Improving Patient Safety Via an Electronic Drug Alert Program In an Accountable Care Environment

For Immediate Release
Contacts: Andrea Hofelich, NPC, ahofelich@npcnow.org, 202-827-2078
Jake Miller, Marshfield Clinic, miller.jake@marshfieldclinic.org, 715-387-5762

Washington, D.C. (April 6, 2015)—Health information technology can play an important role in ensuring the optimal use of pharmaceuticals and improving patient safety in an accountable care organization (ACO), according to a new study by the Marshfield Clinic and the National Pharmaceutical Council (NPC) in the April 2015 issue of the Journal of Managed Care & Specialty Pharmacy (JMCP). The study, “Best Practices: An Electronic Drug Alert Program to Improve Patient Safety in an Accountable Care Environment,” describes Marshfield Clinic’s Drug Safety Alert Program (DSAP), which focuses on prioritizing and communicating safety issues related to medications with the goal of reducing potential adverse events.

“A goal of this project was to partner with the prescriber in the overall care of the patient,” said Sara Griesbach, PharmD, BCPS, BCACP, director of clinical pharmacy services at Marshfield Clinic. “This program was created to identify drug alerts with potential to impact a large patient population that may require intervention to decrease the risk for adverse drug events.”

Different health care providers within an ACO may be responsible for managing the care of the same patients, making the dissemination of safety information a critical concern. Marshfield Clinic addressed this concern through its DSAP, which provides clinicians with up-to-date information to prevent drug contraindications, polypharmacy issues, and dosing errors based upon safety information received from the Food and Drug Administration and biopharmaceutical manufacturers. In the study, Marshfield Clinic described what it learned in creating the DSAP and identified several factors for consideration in the development and ultimate success of an electronic drug safety alert program within an ACO:

  • Leveraging Electronic Health Records (EHRs). Mining clinical data from the EHR, which provides detailed data directly from a patient’s chart, can improve the accuracy and timeliness of the information and assist in monitoring changes in prescribing patterns and in measuring quality improvement. By contrast, traditional drug utilization programs rely on claims data, which can often be inaccurate and accessed in a less timely fashion.

  • Preventing Alert Fatigue. The Marshfield Clinic’s DSAP is “designed to avoid ‘alert fatigue or overload,’ which occurs when so many alerts come through the EHR that clinicians begin to ignore or overlook them.” Instead of sending DSAP alerts on individual patients, the alerts are packaged in a report that aggregates all of the patients who have been prescribed a specific medication. This critical aspect of the clinic’s DSAP ensures that providers are only given the information they need and encourages them to integrate the alerts into their care plans.

    The Marshfield Clinic and other health systems have dealt with alert fatigue by using a color-coded alert system to notify clinicians of the level of importance of an alert. This helps distinguish between an alert that is educational in nature and one that is critical to patient safety.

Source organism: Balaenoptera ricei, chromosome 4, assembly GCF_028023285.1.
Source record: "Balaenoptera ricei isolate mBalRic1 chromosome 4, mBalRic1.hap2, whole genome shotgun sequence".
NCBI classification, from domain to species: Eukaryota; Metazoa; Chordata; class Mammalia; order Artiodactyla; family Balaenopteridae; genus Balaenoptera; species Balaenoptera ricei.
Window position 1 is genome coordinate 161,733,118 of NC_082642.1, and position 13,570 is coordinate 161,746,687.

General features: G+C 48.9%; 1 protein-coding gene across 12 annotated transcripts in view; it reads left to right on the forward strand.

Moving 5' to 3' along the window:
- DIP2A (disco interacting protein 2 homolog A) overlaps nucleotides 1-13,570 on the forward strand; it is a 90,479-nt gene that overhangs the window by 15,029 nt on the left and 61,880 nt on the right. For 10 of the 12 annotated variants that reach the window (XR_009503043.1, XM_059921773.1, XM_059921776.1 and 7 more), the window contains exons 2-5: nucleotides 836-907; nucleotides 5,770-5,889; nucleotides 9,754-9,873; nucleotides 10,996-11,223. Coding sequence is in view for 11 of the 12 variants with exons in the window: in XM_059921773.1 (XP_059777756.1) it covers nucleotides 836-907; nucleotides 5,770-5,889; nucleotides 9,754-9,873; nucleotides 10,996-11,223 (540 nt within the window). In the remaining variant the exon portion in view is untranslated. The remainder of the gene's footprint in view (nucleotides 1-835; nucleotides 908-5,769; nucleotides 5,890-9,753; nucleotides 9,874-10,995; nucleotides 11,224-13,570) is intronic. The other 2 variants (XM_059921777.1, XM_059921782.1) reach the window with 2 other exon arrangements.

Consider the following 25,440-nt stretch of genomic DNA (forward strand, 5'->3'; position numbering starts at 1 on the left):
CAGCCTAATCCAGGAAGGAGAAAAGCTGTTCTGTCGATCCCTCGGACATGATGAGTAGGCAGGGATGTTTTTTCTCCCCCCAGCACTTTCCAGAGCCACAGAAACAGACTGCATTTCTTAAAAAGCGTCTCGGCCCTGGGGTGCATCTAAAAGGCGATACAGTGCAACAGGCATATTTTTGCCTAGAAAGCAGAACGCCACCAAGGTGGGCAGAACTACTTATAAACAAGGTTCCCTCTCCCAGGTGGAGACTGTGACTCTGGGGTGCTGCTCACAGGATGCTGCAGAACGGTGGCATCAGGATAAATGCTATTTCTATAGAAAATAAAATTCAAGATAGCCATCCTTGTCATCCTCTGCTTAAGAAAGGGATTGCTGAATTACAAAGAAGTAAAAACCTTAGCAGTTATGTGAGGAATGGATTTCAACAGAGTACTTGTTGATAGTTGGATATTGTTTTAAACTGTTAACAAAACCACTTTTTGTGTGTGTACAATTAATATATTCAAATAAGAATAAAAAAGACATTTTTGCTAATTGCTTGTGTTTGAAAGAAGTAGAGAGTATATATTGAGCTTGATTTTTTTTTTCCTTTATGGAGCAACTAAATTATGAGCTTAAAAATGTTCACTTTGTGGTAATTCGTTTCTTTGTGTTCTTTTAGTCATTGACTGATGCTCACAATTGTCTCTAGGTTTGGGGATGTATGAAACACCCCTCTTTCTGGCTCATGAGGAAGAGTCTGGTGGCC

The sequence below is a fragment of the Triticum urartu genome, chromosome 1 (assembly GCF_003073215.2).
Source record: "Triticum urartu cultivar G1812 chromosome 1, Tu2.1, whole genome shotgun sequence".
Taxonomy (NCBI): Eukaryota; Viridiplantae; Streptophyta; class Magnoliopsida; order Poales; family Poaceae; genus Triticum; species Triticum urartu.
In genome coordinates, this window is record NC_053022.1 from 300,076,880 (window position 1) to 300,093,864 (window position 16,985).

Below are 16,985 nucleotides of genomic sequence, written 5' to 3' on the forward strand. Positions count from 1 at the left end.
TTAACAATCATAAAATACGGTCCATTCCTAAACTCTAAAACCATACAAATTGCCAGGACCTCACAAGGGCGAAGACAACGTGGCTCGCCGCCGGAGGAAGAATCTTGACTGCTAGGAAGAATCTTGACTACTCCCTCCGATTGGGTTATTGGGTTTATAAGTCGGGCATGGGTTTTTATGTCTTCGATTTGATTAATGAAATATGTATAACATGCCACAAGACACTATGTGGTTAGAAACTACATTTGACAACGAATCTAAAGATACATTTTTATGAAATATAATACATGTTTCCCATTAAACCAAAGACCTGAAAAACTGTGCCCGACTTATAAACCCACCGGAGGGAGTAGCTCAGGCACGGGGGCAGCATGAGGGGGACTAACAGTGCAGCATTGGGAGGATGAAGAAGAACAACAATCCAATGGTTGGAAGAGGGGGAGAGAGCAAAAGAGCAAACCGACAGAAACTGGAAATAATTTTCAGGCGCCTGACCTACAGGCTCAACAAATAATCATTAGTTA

• Relevance to Improving Quality for ACOs. The Marshfield Clinic’s DSAP also flags medication issues that are tied to the quality measures that must be met by ACOs in order to qualify for the Centers for Medicare and Medicaid Services’ shared savings program.

The study also recognizes that while there are many benefits to the DSAP, it also has limitations. By aggregating the alerts and attempting to reduce alert fatigue, providers do not receive the safety information in real-time. In addition, the DSAP does not have access to data for individuals who are not included in the Clinic’s EHR system, an issue shared by many ACOs.

”This study highlights the critical role that health information technologies play in ensuring safe and appropriate use of medications in an ACO environment,” said NPC Executive Vice President and Chief Science Officer Robert W. Dubois, MD, PhD, who is a study co-author.

This study is part of a broader project supported by NPC, the American Medical Group Association and Premier, Inc. to understand the role of pharmaceuticals in helping ACOs achieve their financial and quality goals. In the project’s foundational stage, the partners, working in conjunction with a group of ACOs, developed a framework for considering the costs and benefits of medications in various conditions. The partners also are exploring other best practices, such as electronic refill services, physician leadership in a team-based care environment, and collaborative opportunities between industry and ACOs.

About the Marshfield Clinic
Marshfield Clinic provides patient care, research and education in more than 50 locations in northern, central and western Wisconsin, making it one of the largest comprehensive medical systems in the United States. For more information, visit www.marshfieldclinic.org

About the National Pharmaceutical Council
The National Pharmaceutical Council is a health policy research organization dedicated to the advancement of good evidence and science, and to fostering an environment in the United States that supports medical innovation. Founded in 1953 and supported by the nation’s major research-based pharmaceutical companies, NPC focuses on research development, information dissemination, and education on the critical issues of evidence, innovation and the value of medicines for patients. For more information, visit www.npcnow.org and follow NPC on Twitter @npcnow.